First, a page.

Zumicon, Switzerland - If there is one thing Frank Rinderknecht of Rinspeed is good at, it’s thinking outside the box. But with the Snap Mobility concept, which will be seen in public for the first time at the Consumer Electronics Show at Las Vegas in January, he’s way out in left field.
In any car factory, the magic moment is when the body and the powertrain platform come together on the assembly line and a car is born. With the Snap, Rinspeed has made that union a strictly temporary affair.
All the components that can wear out (drivetrain, suspension, steering and brakes) or that need to be updated on a regular basis - such as autonomous driving technology, vehicle-to-vehicle communication or driver aids - are in a fully automated electric platform or ‘skateboard’, while the long-lasting payload hardware is in quick-detachable bodyshells called ‘pods.
Which means that a Snap with a fully-connected passenger pod can collect you at home, take you to work and be parked there as temporary office space, while the skateboard buzzes off to pick up a van pod, which has already been loaded with the day’s deliveries, from the distributor’s warehouse and start making its rounds of customers.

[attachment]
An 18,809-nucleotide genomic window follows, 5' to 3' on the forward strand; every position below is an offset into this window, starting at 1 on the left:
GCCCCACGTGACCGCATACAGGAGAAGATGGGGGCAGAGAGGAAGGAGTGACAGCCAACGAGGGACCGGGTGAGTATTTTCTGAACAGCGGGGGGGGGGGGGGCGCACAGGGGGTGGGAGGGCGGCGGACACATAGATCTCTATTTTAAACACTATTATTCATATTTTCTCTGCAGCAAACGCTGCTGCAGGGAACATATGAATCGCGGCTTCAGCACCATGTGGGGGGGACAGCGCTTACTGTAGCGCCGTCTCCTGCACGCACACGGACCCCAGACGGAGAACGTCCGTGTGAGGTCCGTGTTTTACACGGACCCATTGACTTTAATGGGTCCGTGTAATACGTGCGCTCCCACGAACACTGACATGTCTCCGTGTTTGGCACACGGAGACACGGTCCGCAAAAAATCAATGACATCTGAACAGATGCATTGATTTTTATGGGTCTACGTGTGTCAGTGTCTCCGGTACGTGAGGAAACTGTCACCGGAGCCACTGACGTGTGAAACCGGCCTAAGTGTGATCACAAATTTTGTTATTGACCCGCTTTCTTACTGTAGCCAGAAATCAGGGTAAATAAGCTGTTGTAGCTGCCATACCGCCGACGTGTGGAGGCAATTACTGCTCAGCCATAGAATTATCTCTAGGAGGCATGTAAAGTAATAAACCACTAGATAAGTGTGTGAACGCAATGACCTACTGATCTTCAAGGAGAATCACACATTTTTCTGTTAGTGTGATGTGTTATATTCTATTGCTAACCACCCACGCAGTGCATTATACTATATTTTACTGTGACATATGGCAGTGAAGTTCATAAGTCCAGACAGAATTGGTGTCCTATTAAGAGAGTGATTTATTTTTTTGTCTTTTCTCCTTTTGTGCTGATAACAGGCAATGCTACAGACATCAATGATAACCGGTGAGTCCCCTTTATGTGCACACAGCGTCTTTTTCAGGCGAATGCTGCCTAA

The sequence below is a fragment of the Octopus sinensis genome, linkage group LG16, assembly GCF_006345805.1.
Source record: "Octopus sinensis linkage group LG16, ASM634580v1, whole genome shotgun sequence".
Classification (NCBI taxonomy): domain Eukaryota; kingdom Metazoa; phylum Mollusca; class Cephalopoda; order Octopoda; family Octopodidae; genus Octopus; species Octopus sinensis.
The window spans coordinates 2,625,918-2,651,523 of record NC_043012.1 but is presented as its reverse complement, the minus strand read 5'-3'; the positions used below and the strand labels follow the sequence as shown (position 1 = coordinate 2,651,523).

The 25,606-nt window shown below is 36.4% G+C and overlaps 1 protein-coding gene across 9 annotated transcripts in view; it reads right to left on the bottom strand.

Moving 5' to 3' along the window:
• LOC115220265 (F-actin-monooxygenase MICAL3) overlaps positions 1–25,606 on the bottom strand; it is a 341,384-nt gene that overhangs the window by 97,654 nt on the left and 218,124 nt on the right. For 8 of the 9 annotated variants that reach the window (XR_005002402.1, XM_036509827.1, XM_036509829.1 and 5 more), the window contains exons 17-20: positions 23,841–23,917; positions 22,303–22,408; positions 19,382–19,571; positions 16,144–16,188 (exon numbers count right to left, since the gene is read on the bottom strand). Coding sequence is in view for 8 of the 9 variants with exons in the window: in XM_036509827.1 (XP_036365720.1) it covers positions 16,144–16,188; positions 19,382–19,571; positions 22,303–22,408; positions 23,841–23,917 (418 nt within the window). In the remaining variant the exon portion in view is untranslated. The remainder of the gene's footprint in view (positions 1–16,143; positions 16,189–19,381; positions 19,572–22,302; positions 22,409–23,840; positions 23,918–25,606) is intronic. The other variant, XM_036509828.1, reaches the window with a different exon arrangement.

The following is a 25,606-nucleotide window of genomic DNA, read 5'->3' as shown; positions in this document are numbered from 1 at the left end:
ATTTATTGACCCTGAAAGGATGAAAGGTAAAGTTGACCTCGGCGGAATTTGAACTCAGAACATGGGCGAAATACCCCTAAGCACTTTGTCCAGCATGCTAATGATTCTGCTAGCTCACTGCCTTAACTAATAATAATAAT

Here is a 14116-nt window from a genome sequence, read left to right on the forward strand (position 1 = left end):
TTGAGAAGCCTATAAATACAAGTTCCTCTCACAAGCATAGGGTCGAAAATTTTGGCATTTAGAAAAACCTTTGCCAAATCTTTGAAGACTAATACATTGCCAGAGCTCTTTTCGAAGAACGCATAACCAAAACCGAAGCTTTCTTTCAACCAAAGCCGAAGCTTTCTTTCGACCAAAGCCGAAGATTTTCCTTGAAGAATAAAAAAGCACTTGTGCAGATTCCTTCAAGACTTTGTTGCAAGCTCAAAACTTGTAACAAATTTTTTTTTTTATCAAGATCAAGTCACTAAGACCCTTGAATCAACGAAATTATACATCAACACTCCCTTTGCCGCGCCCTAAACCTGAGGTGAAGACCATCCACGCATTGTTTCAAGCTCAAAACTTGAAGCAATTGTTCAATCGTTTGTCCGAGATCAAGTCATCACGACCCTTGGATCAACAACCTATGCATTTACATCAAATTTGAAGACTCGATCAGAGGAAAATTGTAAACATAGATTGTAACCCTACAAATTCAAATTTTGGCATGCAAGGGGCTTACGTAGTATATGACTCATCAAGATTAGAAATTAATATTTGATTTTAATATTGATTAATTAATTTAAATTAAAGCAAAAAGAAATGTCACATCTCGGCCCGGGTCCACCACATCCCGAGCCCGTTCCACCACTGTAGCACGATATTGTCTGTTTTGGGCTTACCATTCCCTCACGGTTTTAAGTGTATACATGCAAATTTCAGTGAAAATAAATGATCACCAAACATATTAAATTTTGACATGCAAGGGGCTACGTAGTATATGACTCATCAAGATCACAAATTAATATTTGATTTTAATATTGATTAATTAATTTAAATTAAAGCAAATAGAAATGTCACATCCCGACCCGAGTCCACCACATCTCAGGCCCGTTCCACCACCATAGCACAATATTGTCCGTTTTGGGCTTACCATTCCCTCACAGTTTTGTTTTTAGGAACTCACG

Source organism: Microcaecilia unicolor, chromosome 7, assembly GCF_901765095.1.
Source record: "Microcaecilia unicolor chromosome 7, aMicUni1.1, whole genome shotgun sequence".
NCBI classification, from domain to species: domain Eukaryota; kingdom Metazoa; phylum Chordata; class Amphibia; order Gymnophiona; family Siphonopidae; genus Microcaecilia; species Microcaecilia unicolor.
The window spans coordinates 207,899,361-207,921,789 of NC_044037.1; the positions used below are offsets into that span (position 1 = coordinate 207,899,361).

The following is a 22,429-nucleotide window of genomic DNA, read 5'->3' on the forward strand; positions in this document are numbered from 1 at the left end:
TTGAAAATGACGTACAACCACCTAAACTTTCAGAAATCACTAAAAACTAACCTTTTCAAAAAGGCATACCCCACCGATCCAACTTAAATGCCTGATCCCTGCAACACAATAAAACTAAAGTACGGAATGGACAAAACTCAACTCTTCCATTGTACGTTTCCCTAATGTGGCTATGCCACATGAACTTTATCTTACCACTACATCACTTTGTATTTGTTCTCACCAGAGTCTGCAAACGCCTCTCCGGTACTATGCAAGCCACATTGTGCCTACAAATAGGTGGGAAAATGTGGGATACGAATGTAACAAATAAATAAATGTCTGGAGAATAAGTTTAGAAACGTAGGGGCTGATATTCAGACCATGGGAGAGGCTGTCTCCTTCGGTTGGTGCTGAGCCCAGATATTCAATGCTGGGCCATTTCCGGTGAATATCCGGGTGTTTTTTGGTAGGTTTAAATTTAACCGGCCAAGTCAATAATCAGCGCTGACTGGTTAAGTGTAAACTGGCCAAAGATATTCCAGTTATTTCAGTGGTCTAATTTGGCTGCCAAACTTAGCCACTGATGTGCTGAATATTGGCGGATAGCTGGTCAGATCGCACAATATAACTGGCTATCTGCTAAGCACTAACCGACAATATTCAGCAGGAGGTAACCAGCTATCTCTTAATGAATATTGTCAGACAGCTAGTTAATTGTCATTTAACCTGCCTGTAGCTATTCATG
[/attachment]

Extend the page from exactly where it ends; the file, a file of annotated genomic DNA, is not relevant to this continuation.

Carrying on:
Mix and match
And there’s no need to take the whole vehicle off the road if the mechanical parts need servicing or repairs - just go online to the Snap app and request a spare skateboard.
Moving house? Get Snap to park a van pod in your driveway, so you can pack at your leisure without taking a vehicle out of service.
Rinderknect says he’s worried that the pace of electronic development will render today’s autonomous driving and safety technology obsolete while the rest of the car has years of life left in it.
With his Snap concept, he says, the skateboards can be returned to upgrade centres for servicing, repairs and new safety software while the pods are still in daily use, and new special-purpose pods can be developed without having to build dedicated vehicles around them.